Skip to Main Content
U.S. Forest Service
Caring for the land and serving people

United States Department of Agriculture

Home > Search > Publication Information

  1. Share via EmailShare on FacebookShare on LinkedInShare on Twitter
    Dislike this pubLike this pub
    Author(s): Ariel E. Lugo; Ernesto Medina; Elvira Cuevas; Olga Ramos González
    Date: 2019
    Source: Caribbean Naturalist, 58: 1-35.
    Publication Series: Scientific Journal (JRNL)
    Station: International Institute of Tropical Forestry
    PDF: View PDF  (902.0 KB)

    Description

    Shrubland vegetation has not received as much scientific attention in the Caribbean as forest vegetation has. However, shrublands constitute ~25% of the woody vegetation classification units in the Caribbean, and in 10 islands that we analyzed, the average cover of shrublands was 16% of the land area and 27% of the vegetation area. Caribbean vegetation is subject to strong environmental gradients, and many tree species change habit from arboreal to shrubby along those gradients. Shrublands usually occur at the extremes of edaphic and climatic gradients, which explains why many studies of forests in the Caribbean are actually studies of shrublands or include shrublands. Shrubland vegetation is of scientific interest because it possesses adaptations for dealing with extreme conditions of drought, oligotrophy, salinity, inundation, fire, temperature, and wind. These conditions have floristic, ecological, and ecophysiological consequences. Caribbean shrublands, particularly those on ultramafic or serpentine soils, have a high level of endemism and high species diversity. Shrublands exhibit a high level of leaf sclerophylly, high root-to-shoot ratios, and high resilience. We generalize the development of shrublands with a stress model that emphasizes environmental gradients and duration (chronic or acute) of limiting conditions. Human activity is creating shrubland habitat, a trend that is bound to intensify in the Anthropocene Epoch. These changes in environmental conditions are leading to novel shrublands where introduced species mix with native ones forming new species assemblages.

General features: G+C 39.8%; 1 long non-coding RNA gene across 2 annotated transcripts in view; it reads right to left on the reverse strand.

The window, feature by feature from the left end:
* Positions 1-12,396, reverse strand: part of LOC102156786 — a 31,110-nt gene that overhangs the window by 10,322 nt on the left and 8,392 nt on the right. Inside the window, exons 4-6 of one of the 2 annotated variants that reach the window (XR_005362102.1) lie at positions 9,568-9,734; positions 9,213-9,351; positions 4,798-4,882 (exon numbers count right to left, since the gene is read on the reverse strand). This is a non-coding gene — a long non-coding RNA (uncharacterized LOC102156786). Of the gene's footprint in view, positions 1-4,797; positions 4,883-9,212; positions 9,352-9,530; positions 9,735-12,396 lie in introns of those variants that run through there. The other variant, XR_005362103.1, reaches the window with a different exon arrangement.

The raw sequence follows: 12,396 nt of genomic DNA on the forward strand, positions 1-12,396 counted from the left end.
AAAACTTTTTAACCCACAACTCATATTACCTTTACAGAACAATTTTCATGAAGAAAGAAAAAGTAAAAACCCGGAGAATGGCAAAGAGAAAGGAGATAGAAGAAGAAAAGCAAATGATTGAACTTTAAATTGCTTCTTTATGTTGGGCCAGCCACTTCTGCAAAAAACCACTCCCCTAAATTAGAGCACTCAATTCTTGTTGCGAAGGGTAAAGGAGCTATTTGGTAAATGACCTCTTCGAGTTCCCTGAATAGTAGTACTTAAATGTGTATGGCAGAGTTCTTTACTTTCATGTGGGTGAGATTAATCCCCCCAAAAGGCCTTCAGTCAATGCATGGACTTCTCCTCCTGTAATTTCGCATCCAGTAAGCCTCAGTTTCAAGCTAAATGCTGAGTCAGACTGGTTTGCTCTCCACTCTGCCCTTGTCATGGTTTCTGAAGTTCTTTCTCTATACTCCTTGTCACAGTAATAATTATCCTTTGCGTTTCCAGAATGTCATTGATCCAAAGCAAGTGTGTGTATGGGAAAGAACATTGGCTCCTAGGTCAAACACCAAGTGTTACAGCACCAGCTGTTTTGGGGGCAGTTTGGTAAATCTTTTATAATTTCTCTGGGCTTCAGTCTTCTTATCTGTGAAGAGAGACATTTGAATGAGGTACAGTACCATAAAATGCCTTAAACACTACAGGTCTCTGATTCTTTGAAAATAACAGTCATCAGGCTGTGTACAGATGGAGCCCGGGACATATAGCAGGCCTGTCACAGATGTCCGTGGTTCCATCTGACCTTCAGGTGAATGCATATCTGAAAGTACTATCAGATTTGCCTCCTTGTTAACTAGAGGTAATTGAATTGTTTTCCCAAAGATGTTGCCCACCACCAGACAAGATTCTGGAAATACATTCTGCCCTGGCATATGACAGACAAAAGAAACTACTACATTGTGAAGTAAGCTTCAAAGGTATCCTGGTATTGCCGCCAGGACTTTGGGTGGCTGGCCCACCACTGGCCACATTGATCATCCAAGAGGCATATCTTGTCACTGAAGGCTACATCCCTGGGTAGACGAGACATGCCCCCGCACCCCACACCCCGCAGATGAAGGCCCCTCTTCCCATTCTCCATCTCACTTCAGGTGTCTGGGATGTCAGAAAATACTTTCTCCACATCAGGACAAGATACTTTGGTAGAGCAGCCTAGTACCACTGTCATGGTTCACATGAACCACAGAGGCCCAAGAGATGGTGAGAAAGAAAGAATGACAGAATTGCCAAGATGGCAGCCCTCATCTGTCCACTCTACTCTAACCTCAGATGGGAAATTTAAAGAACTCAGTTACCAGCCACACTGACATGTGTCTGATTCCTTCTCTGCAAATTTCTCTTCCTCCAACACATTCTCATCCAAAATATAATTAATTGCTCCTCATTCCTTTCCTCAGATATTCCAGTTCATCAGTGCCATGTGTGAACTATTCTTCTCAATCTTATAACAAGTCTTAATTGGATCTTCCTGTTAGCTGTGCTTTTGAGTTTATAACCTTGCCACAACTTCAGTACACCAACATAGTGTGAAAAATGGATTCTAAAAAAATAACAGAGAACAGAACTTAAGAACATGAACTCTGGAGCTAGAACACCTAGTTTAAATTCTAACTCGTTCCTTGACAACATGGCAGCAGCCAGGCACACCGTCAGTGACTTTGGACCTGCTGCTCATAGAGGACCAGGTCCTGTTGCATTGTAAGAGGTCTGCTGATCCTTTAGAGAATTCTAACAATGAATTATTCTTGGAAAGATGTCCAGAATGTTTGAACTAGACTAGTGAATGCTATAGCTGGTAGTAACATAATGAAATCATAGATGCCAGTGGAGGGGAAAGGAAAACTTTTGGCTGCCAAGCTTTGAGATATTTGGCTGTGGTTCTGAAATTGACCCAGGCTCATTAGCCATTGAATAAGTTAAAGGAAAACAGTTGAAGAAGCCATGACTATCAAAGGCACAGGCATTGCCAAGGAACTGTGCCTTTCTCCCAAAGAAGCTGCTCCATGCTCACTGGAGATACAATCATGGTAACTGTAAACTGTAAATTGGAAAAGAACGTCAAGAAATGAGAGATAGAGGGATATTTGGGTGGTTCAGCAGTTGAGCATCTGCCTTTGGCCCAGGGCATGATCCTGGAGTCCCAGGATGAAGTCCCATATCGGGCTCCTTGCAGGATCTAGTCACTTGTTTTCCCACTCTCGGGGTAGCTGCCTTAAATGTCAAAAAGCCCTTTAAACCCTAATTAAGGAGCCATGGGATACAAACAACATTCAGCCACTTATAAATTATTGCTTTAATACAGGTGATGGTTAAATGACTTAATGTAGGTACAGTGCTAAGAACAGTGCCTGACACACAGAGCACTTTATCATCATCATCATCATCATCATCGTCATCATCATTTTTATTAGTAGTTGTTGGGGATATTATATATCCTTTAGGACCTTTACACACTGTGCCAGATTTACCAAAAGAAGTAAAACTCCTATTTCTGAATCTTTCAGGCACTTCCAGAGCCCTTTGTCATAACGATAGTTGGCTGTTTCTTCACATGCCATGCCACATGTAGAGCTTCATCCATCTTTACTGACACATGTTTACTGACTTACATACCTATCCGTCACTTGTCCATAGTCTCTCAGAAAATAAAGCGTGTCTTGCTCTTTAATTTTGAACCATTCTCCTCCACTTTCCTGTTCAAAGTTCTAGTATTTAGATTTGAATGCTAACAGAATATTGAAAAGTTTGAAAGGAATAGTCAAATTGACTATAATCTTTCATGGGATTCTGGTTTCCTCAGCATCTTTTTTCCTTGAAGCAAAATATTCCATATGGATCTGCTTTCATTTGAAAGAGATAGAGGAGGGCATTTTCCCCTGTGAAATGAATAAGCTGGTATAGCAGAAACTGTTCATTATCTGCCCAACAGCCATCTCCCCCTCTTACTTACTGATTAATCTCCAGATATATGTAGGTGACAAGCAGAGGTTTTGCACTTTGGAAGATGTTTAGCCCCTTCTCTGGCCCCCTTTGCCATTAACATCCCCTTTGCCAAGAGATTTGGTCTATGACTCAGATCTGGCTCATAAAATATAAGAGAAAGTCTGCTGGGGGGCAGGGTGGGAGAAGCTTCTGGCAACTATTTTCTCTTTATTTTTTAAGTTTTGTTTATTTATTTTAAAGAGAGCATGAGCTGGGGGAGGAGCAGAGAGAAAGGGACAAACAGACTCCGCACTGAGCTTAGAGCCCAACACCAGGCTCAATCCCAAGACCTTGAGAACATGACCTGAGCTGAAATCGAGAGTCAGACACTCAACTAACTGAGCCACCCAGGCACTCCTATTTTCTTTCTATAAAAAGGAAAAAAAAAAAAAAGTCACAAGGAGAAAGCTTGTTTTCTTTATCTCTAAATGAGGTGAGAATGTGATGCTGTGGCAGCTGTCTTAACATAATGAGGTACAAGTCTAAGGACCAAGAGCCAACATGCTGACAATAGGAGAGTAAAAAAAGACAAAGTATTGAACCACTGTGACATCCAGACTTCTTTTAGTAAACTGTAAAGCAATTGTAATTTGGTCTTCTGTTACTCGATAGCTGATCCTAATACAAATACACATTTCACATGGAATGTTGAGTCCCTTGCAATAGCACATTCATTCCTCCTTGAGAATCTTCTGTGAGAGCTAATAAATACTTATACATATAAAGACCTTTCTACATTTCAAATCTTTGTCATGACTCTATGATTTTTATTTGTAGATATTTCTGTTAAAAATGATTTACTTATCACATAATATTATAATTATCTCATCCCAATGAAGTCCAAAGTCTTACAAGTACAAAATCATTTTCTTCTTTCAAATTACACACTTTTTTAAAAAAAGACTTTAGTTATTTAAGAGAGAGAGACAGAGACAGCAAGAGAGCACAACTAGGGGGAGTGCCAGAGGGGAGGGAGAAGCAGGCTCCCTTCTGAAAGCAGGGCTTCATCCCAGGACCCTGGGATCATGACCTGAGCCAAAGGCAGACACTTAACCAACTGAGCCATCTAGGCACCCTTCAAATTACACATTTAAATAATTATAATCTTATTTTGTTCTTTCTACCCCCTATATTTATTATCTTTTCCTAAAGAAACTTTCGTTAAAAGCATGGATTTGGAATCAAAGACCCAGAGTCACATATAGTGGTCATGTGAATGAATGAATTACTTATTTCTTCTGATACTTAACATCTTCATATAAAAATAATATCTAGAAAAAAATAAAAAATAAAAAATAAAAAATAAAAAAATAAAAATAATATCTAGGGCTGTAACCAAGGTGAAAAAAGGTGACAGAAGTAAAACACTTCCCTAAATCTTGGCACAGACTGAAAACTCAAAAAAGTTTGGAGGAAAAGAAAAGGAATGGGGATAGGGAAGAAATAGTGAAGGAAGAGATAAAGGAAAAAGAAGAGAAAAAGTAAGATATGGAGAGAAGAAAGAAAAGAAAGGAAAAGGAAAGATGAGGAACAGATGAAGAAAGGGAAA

Publication Notes

    • We recommend that you also print this page and attach it to the printout of the article, to retain the full citation information.
    • This article was written and prepared by U.S. Government employees on official time, and is therefore in the public domain.

    Citation

    Lugo, Ariel E.; Medina, Ernesto, Cuevas, Elvira, Ramos González, Olga. 2019. Ecological and physiological aspects of Caribbean shrublands. Caribbean Naturalist, 58: 1-35.

    Keywords

    Shrubland, Caribbean, Anthropocene.

    Related Search


    XML: View XML
Show More
Show Fewer
Jump to Top of Page
https://www.fs.usda.gov/treesearch/pubs/58682